Herb Gardening 101
An herb garden may be a good option if any of the following apply to you:
l you have limited space
l you don’t have a lot of time to devote to gardening
l you’re unable, for physical reasons, to spend a lot of time on your hands and knees
l your garden conditions are less than ideal: poor soil, bad drainage, too much shade or sun (this would require the use of a container garden)
Herbs are much easier to grow and all you need is a sunny, warm place that gets about 4 hours of sun a day. They will grow with less sun, just not as well. They do not require frequent watering, about twice per week. Test to ensure the soil is dry prior to watering and rest assured that even when they do dry out, it will not harm your herbs. Potting mix, not potting soil, is best for your herbs as it is light and provides the aeration that it needs to be happy.
Some of the more popular and easy to grow herbs are listed below:
Basil: An annual plant, these will need to be replanted each year. They love warmth and prefer a 75 degree room temperature. They do have longer roots and require a deeper pot to grow in. Basil pairs well with vegetables, cheese and tomato based recipes.
Chives: This perennial is easy to grow from seed. It is part of the onion family and are a great addition to most dishes. Chives are drought tolerant-so they can survive if you become forgetful with your watering routine.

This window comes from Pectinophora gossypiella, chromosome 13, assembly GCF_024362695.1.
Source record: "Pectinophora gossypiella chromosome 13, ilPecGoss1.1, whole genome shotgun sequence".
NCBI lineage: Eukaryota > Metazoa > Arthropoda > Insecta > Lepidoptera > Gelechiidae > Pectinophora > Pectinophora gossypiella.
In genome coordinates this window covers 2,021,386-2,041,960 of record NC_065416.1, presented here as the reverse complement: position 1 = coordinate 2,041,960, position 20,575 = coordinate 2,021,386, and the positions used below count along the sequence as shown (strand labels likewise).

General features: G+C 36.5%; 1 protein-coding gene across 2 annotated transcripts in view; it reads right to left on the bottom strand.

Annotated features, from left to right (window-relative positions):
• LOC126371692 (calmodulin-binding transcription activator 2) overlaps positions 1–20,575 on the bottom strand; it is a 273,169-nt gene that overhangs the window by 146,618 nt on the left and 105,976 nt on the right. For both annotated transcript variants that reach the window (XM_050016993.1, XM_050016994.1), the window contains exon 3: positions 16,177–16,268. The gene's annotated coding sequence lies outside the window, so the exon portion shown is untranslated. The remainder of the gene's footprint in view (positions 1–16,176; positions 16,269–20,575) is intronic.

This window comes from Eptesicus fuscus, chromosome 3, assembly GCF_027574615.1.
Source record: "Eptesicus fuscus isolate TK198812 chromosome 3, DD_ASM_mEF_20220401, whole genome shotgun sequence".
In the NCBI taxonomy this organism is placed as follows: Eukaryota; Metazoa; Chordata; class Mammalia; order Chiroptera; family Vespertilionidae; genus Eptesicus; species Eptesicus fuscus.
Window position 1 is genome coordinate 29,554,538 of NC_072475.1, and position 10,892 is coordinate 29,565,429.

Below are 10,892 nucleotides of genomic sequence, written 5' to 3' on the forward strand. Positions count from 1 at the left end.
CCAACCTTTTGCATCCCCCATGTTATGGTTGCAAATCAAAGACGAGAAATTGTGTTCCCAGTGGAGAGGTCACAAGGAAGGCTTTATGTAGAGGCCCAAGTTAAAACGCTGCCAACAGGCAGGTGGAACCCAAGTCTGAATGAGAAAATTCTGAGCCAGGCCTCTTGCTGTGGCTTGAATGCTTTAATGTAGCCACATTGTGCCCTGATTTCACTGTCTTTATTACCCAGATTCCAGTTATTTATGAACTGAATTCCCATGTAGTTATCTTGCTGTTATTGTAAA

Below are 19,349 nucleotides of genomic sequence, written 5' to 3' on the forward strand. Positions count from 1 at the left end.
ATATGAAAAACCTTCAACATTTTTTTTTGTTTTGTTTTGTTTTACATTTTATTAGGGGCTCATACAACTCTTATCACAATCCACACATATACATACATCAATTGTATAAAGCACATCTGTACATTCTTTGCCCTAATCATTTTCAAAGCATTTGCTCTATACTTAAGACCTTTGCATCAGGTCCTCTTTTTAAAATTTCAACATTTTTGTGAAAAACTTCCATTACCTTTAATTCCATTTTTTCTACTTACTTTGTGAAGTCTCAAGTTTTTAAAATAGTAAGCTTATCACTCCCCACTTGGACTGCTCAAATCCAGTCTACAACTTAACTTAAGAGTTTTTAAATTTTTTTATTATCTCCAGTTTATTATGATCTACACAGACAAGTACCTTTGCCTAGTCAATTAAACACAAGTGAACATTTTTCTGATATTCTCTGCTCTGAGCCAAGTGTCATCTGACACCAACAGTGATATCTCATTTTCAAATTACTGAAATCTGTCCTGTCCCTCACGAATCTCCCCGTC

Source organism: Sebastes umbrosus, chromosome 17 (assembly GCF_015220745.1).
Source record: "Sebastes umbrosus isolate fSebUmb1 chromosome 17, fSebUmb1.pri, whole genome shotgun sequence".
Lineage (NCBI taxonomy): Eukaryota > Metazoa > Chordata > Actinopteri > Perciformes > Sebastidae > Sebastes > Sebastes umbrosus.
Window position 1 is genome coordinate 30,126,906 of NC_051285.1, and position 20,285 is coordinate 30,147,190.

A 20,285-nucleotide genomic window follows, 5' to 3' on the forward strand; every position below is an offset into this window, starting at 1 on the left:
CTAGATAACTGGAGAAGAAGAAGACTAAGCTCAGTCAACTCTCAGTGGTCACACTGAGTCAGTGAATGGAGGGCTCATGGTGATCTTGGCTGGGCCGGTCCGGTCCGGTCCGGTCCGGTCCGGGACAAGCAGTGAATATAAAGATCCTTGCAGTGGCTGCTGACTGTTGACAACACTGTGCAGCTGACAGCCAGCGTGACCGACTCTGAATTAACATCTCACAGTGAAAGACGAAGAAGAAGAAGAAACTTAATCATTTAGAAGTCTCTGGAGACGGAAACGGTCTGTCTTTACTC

Dill: The seeds as well as leaves are used for flavoring food, especially mustard and creamy sauces. Dill will grow happily in both poor and rich soil or in damp or dry conditions.
Lavender: This hardy perennial has grayish foliage and fragrant lavender flowers. They are very low maintenance and go well in infused teas, with lamb, chicken and makes a lovely garnish.
Sage: This herb is another hardy perennial with beautiful foliage and blue flowers. This herb is extremely easy to grow, drought tolerant and does well in about any temperature. Sage tastes great with cheeses, stuffing and game meats.
Thyme: Leaves are cut for drying before purple blossoms open (otherwise the flavor is changed). They are a very compact sized plant and do very well in containers. Thyme goes pairs great with poultry, fish and vegetables.
Rosemary: Another compact variety that does very well in containers and tastes great when roasting meats and vegetables. Rosemary is not fussy at all and does well in any type of soil and infrequent watering.
Growing your own herbs can be very rewarding and they bring life, color and fresh aromas to your living space. They require very little space and are easy to maintain. Cooking with fresh herbs brings much more livelier, fresh flavors and will have you never wanting to use dried one again.